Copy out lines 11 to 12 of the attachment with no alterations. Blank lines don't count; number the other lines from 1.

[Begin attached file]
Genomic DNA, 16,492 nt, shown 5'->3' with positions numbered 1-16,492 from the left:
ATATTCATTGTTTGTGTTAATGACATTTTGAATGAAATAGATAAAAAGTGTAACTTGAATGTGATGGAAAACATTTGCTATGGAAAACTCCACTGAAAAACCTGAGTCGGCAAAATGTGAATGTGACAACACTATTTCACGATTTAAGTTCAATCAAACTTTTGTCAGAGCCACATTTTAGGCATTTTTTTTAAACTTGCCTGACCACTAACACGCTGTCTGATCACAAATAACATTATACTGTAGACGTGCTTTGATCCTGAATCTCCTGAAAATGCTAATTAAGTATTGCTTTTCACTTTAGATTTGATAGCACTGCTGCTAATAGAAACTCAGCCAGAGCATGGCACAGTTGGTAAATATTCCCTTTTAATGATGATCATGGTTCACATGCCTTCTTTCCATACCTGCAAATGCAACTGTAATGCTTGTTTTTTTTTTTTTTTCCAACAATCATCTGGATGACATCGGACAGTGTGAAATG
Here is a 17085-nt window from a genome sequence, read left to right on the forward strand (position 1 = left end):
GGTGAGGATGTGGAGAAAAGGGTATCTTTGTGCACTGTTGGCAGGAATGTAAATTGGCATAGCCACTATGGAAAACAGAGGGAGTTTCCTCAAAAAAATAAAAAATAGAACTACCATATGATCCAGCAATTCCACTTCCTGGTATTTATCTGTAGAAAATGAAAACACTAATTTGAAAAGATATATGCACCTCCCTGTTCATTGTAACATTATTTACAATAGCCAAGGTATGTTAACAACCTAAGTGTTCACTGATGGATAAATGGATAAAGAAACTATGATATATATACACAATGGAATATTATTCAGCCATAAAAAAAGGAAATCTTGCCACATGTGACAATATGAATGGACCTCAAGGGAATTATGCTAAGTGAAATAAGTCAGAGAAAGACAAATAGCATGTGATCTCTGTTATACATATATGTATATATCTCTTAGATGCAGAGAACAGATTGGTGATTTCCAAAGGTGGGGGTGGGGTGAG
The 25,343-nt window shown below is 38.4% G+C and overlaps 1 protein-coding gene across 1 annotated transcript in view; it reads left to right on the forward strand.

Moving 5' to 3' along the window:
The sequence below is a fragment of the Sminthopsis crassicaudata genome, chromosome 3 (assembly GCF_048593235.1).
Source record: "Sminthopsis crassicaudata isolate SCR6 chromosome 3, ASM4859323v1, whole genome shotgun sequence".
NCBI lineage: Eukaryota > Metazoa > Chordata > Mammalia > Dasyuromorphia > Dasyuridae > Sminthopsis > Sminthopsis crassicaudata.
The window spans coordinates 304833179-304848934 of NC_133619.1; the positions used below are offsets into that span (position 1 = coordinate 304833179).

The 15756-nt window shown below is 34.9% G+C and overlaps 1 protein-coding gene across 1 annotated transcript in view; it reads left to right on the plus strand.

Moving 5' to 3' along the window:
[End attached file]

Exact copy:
The 15756-nt window shown below is 34.9% G+C and overlaps 1 protein-coding gene across 1 annotated transcript in view; it reads left to right on the plus strand.

Moving 5' to 3' along the window: